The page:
Graduate Student Carries Out Region's First Large-Scale Experimental Program for Smart Construction Solutions
Motivated by Egypt’s recent developmental projects at different locations, including the Grand Egyptian Museum, the New Administrative Capital and the Alamein City, among others, Jasmin Abdelhalim, construction engineering graduate student, took on a mission to explore whether the projects are employing the smartest construction and structural solutions to pave the way for more durable structures. She came up with a sustainable solution -- the first in Egypt and the Middle East.
A common aspect among the recent developmental projects is that they all come with a unique set of challenges that demand equally special architectural specifications. Taking Alamein City as an example, it’s designed to have a number of towers facing the sea.
Such challenges led structural engineers to examine smart construction and structural solutions to serve the required specifications for the execution of the projects while ensuring sustainability – and the solution was no other than “pre-stressed” concrete technology.
Put simply, pre-stressed concrete technology that saves the embodied energy of building structures allows for fast construction, governs higher strength and resistance than the traditional concrete structures, and provides them with up to 40 meters of clear span. Yet, the challenge accompanying it is that both the American and Egyptian code provisions limit the design capacity of structures to exceedingly conservative values, making pre-stressed concrete challenging to pursue.
With that being the case, Abdelhalim, through her thesis, took it on to investigate the empirical equation provided by the American Code of Practice for Pre-stressed Concrete in order to assess its accuracy and examine the influence of various factors on the behavior of the pre-stressed elements.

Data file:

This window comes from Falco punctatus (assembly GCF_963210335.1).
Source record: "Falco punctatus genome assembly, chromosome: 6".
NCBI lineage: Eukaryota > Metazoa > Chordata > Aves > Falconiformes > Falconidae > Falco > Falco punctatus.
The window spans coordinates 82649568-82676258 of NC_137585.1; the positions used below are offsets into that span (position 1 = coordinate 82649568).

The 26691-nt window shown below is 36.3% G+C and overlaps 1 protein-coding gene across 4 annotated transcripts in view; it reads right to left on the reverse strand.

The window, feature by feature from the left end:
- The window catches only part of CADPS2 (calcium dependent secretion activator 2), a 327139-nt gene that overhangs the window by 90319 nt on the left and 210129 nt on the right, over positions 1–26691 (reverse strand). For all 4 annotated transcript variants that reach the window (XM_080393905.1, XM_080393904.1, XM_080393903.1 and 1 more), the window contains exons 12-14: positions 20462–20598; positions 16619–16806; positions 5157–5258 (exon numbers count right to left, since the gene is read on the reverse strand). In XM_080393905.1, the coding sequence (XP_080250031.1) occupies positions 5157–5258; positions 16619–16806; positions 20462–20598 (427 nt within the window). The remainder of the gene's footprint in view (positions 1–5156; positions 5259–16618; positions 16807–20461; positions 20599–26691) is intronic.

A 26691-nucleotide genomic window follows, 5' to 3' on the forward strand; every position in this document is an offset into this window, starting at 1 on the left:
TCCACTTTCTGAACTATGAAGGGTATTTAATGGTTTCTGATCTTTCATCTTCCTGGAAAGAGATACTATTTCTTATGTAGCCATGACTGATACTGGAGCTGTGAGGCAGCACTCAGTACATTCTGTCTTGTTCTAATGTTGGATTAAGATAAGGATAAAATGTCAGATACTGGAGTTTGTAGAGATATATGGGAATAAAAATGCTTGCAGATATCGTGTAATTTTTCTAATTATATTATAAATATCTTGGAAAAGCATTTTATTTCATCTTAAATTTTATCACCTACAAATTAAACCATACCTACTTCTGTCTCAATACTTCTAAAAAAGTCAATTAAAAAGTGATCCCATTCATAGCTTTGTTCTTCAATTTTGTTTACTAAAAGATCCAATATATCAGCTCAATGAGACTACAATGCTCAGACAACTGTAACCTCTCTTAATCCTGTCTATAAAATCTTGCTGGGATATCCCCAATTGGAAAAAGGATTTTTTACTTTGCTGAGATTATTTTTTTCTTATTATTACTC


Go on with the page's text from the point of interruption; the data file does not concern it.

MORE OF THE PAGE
To achieve her goal, Abdelhalim initiated a large-scale experimental program consisting of six pre-stressed concrete slabs with a 4-meter span. Held at the AUC Structural Lab, the project tested bonded and unbonded tenons in full scale to determine their capacities. Today, the program is the first to take place in Egypt and the Middle East.
“Without the facilities of the AUC Structural Lab that provided me the ability to carry out this project and to test the giant slabs under flexural loading, my thesis program would not have been declared,” Abdelhalim emphasized. “Also, receiving a grant from AUC to cover the program’s expenses was another helping hand that contributed to the success of my project.”
To execute the experiment, Abdelhalim sought sponsors along with her thesis adviser, Ezzeldin Yazeed, professor and interim chair of the Department of Construction Engineering, to obtain the accessories used in the United States and Egypt to construct the pre-stressed concrete slabs and compare between the construction procedures implemented in both countries.
Being a promising research, GTI of the United States and Strand for Trading & Construction of Egypt partially sponsored the research, providing Abdelhalim with the advanced prestressing materials and taking an active role in the conducted tests.
“Constructing full-scale pre-stressed slabs was really challenging since few designers and engineers work with pre-stressed concrete in Egypt,” said Abdelhalim. “However, the program brought together many parties, and managing the work between them was demanding. Not to mention, coping with COVID-19’s safety precautions and lockdowns was another very challenging aspect.”
“I believe this research will convince designers and contractors in Egypt and worldwide to use pre-stressed concrete more broadly to benefit from its various advantages and, mostly, to have sustainable construction solutions,” said Abdelhalim, stressing the value of unbonded systems.
“I hope I could help in making human life easier by highlighting a point that would influence a more sustainable solution for the construction of buildings,” she concluded. “I believe preserving Mother Earth by reducing the consumption of raw materials is one of the most satisfying aims.”